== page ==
Fr.: CH (méthylidine)
The first molecule detected in the interstellar medium. Methylidine radical (CH) was discovered by Walter S. Adams in 1937 using coudé spectroscopy in the direction of the bright star ζ Ophiuchi at the Mount Wilson Observatory (main CH line at 4300 Å).
Chemical term based on Gk. methy "wine," cognate with Pers. mey "wine," from Mid.Pers. mad, may "wine;" Av. maδu- "wine, mead;" cf. Skt. mádhu- "honey, wine, sweet drink," O.E. medu, E. mead, M.Du. mede, Ger. Met "mead;" O.C.S. medu, Lith. medus "honey;" Rus. m'od "honey," m'édved' "bear" (literally "honey-knower"); PIE base *médhu- "honey, sweet drink."
Back formation from Fr. méthylène, → methylene.
Fr.: chlorure de méthyle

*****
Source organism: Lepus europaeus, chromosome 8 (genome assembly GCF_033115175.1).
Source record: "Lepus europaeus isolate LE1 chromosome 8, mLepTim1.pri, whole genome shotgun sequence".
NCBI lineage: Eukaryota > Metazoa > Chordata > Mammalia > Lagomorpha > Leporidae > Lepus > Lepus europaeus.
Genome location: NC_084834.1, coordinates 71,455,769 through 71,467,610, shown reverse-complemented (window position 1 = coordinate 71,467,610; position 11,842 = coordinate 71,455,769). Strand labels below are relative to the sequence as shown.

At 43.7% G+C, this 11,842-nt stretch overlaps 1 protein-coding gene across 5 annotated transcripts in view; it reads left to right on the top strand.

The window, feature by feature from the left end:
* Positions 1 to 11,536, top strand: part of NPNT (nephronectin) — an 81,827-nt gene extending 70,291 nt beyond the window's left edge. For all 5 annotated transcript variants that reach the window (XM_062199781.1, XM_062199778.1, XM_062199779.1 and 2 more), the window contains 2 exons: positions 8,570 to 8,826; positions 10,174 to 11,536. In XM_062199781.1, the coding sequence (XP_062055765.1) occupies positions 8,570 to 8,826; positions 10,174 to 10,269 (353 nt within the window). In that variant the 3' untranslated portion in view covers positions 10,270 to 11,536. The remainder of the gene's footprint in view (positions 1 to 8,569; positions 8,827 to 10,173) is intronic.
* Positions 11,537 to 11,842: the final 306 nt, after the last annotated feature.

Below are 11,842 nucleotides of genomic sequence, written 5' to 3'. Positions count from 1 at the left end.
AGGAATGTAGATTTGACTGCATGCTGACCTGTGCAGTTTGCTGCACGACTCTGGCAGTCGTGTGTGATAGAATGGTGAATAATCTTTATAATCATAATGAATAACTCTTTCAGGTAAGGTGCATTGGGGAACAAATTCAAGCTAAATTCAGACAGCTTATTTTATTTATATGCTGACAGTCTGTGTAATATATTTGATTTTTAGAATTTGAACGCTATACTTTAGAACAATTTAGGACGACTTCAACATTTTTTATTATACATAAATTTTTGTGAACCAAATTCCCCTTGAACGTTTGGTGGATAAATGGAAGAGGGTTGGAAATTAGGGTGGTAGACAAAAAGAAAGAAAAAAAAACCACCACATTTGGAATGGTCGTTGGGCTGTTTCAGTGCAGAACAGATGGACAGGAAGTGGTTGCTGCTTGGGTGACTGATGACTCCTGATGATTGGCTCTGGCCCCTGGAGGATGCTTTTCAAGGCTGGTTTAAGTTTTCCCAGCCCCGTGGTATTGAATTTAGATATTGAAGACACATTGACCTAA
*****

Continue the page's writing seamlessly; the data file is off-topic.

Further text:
A → chemical compound (CH3Cl), which is the most abundant → organohalogen in the Earth's atmosphere. It has both natural and synthetic origins. Also called chloromethane. Low levels of methyl chloride occur naturally in the environment. Methyl chloride is formed in the oceans by natural processes (e.g., marine phytoplankton) and from biomass burning in grasslands and forested areas (e.g., forest fires); it has been detected at low levels in air all over the world. Other sources of exposure to methyl chloride include cigarette smoke, polystyrene insulation, and aerosol propellants; home burning of wood, coal, or certain plastics. High levels may occur at chemical plants where it is made or used. Acute (short-term) exposure to high concentrations of methyl chloride in humans has caused severe neurological effects. Methyl chloride has also caused effects on the heart rate, blood pressure, liver, and kidneys in humans (United States Environmental Agency, EPA).